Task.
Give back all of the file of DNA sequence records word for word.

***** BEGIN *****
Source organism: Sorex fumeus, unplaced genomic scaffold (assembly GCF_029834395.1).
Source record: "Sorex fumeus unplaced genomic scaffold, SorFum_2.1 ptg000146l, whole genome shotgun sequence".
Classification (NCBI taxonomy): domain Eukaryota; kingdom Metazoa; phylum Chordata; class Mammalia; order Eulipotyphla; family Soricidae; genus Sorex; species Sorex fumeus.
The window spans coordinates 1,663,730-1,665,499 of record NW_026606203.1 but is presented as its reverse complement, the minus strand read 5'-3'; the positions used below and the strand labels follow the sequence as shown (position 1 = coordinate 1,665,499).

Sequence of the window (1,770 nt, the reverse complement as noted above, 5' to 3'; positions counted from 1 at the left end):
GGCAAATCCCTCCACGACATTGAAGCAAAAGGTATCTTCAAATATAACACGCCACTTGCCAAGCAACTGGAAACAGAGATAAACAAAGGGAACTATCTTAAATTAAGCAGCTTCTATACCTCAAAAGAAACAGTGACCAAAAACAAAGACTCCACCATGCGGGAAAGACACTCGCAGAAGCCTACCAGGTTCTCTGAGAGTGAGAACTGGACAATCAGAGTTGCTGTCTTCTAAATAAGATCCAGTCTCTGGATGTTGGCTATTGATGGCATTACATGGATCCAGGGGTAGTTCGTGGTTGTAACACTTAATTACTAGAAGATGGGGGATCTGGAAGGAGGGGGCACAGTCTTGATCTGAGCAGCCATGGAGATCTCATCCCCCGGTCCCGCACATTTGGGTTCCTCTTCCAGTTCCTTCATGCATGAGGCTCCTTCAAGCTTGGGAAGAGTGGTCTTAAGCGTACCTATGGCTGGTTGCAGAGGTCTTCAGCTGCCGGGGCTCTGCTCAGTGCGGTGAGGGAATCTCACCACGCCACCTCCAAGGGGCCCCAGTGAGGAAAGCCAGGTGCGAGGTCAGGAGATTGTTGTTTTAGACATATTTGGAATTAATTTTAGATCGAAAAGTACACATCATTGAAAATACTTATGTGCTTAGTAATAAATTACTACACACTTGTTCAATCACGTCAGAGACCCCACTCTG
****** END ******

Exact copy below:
Source organism: Sorex fumeus, unplaced genomic scaffold (assembly GCF_029834395.1).
Source record: "Sorex fumeus unplaced genomic scaffold, SorFum_2.1 ptg000146l, whole genome shotgun sequence".
Classification (NCBI taxonomy): domain Eukaryota; kingdom Metazoa; phylum Chordata; class Mammalia; order Eulipotyphla; family Soricidae; genus Sorex; species Sorex fumeus.
The window spans coordinates 1,663,730-1,665,499 of record NW_026606203.1 but is presented as its reverse complement, the minus strand read 5'-3'; the positions used below and the strand labels follow the sequence as shown (position 1 = coordinate 1,665,499).

Sequence of the window (1,770 nt, the reverse complement as noted above, 5' to 3'; positions counted from 1 at the left end):
GGCAAATCCCTCCACGACATTGAAGCAAAAGGTATCTTCAAATATAACACGCCACTTGCCAAGCAACTGGAAACAGAGATAAACAAAGGGAACTATCTTAAATTAAGCAGCTTCTATACCTCAAAAGAAACAGTGACCAAAAACAAAGACTCCACCATGCGGGAAAGACACTCGCAGAAGCCTACCAGGTTCTCTGAGAGTGAGAACTGGACAATCAGAGTTGCTGTCTTCTAAATAAGATCCAGTCTCTGGATGTTGGCTATTGATGGCATTACATGGATCCAGGGGTAGTTCGTGGTTGTAACACTTAATTACTAGAAGATGGGGGATCTGGAAGGAGGGGGCACAGTCTTGATCTGAGCAGCCATGGAGATCTCATCCCCCGGTCCCGCACATTTGGGTTCCTCTTCCAGTTCCTTCATGCATGAGGCTCCTTCAAGCTTGGGAAGAGTGGTCTTAAGCGTACCTATGGCTGGTTGCAGAGGTCTTCAGCTGCCGGGGCTCTGCTCAGTGCGGTGAGGGAATCTCACCACGCCACCTCCAAGGGGCCCCAGTGAGGAAAGCCAGGTGCGAGGTCAGGAGATTGTTGTTTTAGACATATTTGGAATTAATTTTAGATCGAAAAGTACACATCATTGAAAATACTTATGTGCTTAGTAATAAATTACTACACACTTGTTCAATCACGTCAGAGACCCCACTCTG